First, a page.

Cyanide flow hits Danube reserveWednesday 23 February 2000
BUCHAREST - A wave of water carrying cyanide from a Romanian gold mine, part-owned by an Australian company, reached the Danube delta on the Black Sea yesterday, as it was revealed that leakage of cyanide from the mine may be continuing.
The Interfax news agency said the highly toxic chemical had reached the Ukrainian-Romanian Danube delta, a unique nature reserve, after passing through rivers in Romania, Hungary and Bulgaria.
Romanian state radio said that a cyanide solution still appeared to be leaking from the gold-refining operation in Baia Mare, Romania.
Perth-based Esmeralda Exploration owns 50per cent of the mine.
State radio said seven wells near the mine's sludge basin were now poisoned. Only five wells were poisoned a week earlier.
Health authorities in the region said the cyanide appeared to have reached the wells via a sewage ditch - which runs next to the sludge basin - and then through the village of Bozanta.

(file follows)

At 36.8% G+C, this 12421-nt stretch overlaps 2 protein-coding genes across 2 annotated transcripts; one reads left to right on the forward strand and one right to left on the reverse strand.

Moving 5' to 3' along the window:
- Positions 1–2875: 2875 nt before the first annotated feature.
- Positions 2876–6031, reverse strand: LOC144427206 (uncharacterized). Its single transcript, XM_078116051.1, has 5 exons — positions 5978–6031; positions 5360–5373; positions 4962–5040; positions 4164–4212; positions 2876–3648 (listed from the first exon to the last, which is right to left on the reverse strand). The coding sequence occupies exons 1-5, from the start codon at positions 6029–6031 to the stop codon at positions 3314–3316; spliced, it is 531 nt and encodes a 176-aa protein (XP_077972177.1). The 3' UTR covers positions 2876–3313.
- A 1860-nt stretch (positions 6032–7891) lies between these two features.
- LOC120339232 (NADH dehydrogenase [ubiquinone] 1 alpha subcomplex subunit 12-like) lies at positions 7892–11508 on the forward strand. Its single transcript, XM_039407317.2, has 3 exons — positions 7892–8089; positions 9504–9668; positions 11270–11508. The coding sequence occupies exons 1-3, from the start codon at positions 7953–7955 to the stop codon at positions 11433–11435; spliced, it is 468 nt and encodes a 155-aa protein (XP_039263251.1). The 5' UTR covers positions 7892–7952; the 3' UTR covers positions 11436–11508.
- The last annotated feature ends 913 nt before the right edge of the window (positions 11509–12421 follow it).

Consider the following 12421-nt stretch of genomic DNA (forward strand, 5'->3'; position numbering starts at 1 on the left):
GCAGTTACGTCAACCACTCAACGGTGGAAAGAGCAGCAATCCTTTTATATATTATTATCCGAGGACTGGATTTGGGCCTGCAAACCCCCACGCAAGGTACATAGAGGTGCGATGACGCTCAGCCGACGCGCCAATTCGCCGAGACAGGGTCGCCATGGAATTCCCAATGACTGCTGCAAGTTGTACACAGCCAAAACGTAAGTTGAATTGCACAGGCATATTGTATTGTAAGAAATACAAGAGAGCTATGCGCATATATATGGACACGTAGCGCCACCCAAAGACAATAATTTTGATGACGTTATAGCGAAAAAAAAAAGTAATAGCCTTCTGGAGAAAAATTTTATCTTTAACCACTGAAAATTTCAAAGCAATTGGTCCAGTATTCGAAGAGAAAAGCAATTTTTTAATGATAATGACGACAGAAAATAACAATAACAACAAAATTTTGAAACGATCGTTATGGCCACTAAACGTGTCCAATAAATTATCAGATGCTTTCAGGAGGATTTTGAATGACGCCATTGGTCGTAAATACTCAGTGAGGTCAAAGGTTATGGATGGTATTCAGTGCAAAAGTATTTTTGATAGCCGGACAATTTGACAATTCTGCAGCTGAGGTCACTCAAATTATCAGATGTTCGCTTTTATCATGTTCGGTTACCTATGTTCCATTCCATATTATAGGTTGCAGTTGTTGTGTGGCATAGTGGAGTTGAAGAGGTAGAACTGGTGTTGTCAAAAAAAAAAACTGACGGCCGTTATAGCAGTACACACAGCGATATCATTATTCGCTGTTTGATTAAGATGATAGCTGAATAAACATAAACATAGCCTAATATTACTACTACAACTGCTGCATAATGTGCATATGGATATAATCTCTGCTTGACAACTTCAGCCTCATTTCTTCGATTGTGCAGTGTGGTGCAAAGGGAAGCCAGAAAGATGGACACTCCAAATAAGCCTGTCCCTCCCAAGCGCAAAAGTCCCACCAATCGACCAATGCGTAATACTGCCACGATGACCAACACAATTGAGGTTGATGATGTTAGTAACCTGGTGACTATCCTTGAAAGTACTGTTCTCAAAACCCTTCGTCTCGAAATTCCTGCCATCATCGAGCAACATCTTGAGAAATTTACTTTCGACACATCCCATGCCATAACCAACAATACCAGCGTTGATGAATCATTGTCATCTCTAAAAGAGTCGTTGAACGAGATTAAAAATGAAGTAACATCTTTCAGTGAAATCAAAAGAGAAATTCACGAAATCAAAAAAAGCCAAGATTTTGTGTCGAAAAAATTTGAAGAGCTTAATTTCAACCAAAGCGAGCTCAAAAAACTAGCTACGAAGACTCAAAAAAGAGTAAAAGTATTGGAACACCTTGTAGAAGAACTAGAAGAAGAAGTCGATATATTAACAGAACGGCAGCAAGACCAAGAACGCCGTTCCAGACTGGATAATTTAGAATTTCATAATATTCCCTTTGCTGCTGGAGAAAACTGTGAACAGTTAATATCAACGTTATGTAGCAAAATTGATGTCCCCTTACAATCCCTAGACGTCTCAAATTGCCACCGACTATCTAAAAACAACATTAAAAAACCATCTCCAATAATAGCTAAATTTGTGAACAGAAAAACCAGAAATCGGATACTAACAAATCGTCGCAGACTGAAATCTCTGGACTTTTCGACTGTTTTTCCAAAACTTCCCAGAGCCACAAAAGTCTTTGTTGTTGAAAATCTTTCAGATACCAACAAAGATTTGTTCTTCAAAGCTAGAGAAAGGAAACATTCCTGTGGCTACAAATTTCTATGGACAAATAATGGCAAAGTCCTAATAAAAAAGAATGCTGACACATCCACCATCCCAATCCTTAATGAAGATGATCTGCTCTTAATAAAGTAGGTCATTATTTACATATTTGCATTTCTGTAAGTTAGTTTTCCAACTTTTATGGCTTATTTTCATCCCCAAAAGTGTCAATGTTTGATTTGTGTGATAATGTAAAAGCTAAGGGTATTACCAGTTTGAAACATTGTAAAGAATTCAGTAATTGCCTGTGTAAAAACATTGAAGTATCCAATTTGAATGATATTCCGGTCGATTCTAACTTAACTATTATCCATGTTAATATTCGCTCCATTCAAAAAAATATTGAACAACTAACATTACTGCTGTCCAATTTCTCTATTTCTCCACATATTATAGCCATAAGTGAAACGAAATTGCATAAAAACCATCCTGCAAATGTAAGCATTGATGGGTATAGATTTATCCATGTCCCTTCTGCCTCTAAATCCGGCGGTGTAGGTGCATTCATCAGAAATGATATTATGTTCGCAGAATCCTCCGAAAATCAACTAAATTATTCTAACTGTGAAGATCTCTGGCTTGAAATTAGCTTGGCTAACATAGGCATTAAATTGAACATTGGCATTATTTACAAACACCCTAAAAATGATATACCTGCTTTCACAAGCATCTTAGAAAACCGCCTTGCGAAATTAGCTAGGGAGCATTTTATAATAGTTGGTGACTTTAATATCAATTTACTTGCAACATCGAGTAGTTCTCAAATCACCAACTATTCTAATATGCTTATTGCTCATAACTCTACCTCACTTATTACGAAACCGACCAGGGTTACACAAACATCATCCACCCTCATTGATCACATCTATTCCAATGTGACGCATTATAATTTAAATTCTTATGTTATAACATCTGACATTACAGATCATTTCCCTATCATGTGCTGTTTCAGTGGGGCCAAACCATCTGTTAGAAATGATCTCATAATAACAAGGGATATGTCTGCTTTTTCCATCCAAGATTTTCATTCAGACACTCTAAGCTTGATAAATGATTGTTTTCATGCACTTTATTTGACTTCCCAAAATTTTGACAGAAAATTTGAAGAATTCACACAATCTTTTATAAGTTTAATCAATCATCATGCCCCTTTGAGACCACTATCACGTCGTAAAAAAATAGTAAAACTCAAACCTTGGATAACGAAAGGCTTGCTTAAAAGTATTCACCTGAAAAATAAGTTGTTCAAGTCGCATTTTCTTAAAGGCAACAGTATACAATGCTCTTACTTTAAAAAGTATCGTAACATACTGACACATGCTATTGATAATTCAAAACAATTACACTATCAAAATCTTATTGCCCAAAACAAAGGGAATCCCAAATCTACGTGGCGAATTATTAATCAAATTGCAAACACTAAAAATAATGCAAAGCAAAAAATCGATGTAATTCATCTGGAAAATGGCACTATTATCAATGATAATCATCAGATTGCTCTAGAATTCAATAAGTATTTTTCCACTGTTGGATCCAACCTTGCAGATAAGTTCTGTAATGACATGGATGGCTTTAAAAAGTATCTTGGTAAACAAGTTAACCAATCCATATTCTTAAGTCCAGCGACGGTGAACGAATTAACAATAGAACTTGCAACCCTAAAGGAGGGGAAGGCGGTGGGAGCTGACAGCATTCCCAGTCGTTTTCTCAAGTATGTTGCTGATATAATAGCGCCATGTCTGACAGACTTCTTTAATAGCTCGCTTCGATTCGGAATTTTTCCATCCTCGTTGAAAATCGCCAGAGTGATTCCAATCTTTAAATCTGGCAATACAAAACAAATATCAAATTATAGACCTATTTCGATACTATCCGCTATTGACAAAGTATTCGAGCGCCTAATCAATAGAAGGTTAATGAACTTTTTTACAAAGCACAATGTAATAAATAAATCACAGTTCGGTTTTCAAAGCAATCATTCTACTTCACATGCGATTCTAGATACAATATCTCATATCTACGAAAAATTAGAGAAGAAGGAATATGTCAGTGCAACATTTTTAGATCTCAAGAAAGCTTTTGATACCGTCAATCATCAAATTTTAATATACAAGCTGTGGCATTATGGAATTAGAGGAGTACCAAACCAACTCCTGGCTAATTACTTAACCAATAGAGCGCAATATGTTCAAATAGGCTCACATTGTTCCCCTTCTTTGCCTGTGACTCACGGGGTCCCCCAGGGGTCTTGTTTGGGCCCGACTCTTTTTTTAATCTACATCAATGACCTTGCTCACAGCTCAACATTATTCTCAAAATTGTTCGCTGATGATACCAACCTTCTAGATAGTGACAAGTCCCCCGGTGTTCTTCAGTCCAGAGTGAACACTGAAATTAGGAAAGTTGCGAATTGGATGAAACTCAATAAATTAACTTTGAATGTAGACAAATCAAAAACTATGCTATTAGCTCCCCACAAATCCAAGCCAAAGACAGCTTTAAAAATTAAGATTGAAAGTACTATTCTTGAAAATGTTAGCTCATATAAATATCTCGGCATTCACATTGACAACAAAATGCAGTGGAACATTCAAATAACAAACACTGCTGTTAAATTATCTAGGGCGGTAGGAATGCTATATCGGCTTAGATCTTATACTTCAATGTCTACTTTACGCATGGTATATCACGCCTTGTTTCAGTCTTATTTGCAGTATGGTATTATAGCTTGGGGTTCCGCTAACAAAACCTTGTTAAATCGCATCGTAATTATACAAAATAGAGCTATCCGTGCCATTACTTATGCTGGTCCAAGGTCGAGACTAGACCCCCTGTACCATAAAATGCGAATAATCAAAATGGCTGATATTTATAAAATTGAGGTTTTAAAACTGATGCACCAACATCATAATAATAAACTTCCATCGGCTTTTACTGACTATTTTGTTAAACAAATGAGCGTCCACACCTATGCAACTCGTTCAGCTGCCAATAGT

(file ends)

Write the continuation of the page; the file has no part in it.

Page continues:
The news appeared to confirm fears that environment protection measures at the Aurul mine had been inadequate.
Hungary has said it will take Esmeralda to court for damages. The country has collected 500 tonnes of dead fish from the Tisza River since the toxic spill on 30 January.
The Bulgarian Environment Minister, Ms Evdokija Maneva, said her country would demand compensation from Romania.
Authorities in the northern Romanian region of Constanta closed the Danube-Black Sea canal to shipping, the official news agency Rompres said, adding that river patrols would ensure that there was no fishing from the Danube and that cattle did not water at the river.
No dead fish or birds have been found in the delta so far, but Ukrainian ecologists continued round-the-clock monitoring of the Danube water, reports said.